With polling giving UK foreign secretary Liz Truss a solid lead in the prime ministerial race against her rival, former British Finance Minister Rishi Sunak, the Indian diaspora has stepped up efforts to ensure his well-being and victory by organising havans.
The battle between Sunak and Truss to take on the mantle of the Tory party is becoming fiercer day by day. Two opinion polls have showed Truss had extended her lead in the race to be Britain’s next leader.
The ruling Conservative party is choosing a new leader after Boris Johnson was forced to announce his resignation when ministers resigned en masse from his government, citing a series of scandals and missteps over the last 12 months.
The polls have predicted a double digit lead for Truss, whose team has reportedly asked Sunak to take a step back and let her take on the premiership. Leadership elections seem to have caused immense distraction to the running of the government, resulting in many crucial decisions being put on the back burner. Sunak’s team has reportedly point-blank turned down the offer.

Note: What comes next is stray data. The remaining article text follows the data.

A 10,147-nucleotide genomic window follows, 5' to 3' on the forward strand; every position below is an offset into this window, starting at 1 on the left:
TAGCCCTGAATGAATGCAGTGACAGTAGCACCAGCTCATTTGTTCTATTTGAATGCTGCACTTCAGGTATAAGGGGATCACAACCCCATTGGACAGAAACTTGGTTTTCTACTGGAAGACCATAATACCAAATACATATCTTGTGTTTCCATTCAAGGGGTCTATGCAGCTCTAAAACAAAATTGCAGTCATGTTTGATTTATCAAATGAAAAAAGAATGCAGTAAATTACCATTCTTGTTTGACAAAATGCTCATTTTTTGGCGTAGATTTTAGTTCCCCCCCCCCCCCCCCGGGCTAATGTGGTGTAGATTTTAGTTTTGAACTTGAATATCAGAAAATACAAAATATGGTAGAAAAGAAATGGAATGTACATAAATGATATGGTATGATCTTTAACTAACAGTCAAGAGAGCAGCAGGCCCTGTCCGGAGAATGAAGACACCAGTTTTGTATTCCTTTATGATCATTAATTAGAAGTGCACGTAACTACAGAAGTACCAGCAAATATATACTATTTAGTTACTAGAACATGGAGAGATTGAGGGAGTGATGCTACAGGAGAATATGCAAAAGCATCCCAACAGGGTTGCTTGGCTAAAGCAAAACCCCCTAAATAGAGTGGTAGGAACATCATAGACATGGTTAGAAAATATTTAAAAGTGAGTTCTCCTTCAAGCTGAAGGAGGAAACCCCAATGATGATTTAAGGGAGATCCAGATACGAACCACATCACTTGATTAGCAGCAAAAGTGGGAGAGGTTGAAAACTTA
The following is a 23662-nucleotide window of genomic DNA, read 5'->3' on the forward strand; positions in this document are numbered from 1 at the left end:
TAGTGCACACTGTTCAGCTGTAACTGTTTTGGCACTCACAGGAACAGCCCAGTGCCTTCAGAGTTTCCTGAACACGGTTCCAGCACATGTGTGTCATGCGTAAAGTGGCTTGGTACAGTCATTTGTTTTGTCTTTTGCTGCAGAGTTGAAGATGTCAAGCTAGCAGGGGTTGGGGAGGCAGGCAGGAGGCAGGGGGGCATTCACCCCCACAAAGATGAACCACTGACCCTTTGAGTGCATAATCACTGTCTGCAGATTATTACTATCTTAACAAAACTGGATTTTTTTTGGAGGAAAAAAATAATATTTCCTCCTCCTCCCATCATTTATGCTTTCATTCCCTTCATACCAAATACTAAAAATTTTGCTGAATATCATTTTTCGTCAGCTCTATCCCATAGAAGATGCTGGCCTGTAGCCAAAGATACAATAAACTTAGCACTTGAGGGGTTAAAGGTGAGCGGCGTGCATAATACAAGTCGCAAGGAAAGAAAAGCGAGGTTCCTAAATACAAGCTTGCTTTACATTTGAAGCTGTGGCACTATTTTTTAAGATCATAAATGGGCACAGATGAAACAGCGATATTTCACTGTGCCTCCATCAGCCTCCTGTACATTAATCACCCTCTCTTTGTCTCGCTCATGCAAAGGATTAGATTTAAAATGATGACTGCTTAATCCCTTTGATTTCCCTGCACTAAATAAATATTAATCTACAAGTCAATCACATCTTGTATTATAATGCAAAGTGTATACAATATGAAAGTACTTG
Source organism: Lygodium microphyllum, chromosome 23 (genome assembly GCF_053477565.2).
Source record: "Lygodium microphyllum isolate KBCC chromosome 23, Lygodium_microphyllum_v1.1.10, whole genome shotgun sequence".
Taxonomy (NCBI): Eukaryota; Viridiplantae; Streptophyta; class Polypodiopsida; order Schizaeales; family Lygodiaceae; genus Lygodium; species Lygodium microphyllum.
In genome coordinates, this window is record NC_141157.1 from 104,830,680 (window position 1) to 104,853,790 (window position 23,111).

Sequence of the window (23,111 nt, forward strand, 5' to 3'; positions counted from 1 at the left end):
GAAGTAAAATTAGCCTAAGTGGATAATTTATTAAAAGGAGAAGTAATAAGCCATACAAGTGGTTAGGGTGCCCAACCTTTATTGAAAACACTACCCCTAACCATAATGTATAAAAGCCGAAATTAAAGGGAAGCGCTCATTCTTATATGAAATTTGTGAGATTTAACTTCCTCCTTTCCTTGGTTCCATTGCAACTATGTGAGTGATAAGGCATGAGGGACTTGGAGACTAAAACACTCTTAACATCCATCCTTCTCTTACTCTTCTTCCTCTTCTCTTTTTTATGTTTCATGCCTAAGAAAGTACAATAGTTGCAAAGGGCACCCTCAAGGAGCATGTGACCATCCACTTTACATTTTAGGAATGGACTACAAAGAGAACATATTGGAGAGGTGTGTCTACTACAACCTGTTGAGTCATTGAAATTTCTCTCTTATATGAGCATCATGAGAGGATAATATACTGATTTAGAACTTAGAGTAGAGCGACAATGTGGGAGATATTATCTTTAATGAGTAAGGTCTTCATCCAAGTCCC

Meanwhile, Sunak recently won over an audience of Conservative Party members in a head-to-head television debate with Truss which came as a boost for the British Indian ex-minister. Issues such as tackling the cost of living crisis, energy bills and inflation happen to top the chart.
The Indian diaspora is one of the largest ethnic minorities in the UK with close to 1.5 million people, which is about 2.5 per cent of the total population. This 2.5 per cent is estimated to contribute about 6 per cent to the GDP.
The Grant Thornton annual tracker for 2022 indicated that the number of Indian companies has risen to 900 from 805 as compared to the previous year, thus bringing the revenue to GBP 54.4billion, up from GBP 50.8billion in 2021. Sunak is part of this success story of the Indian diaspora that is commanding some attention now.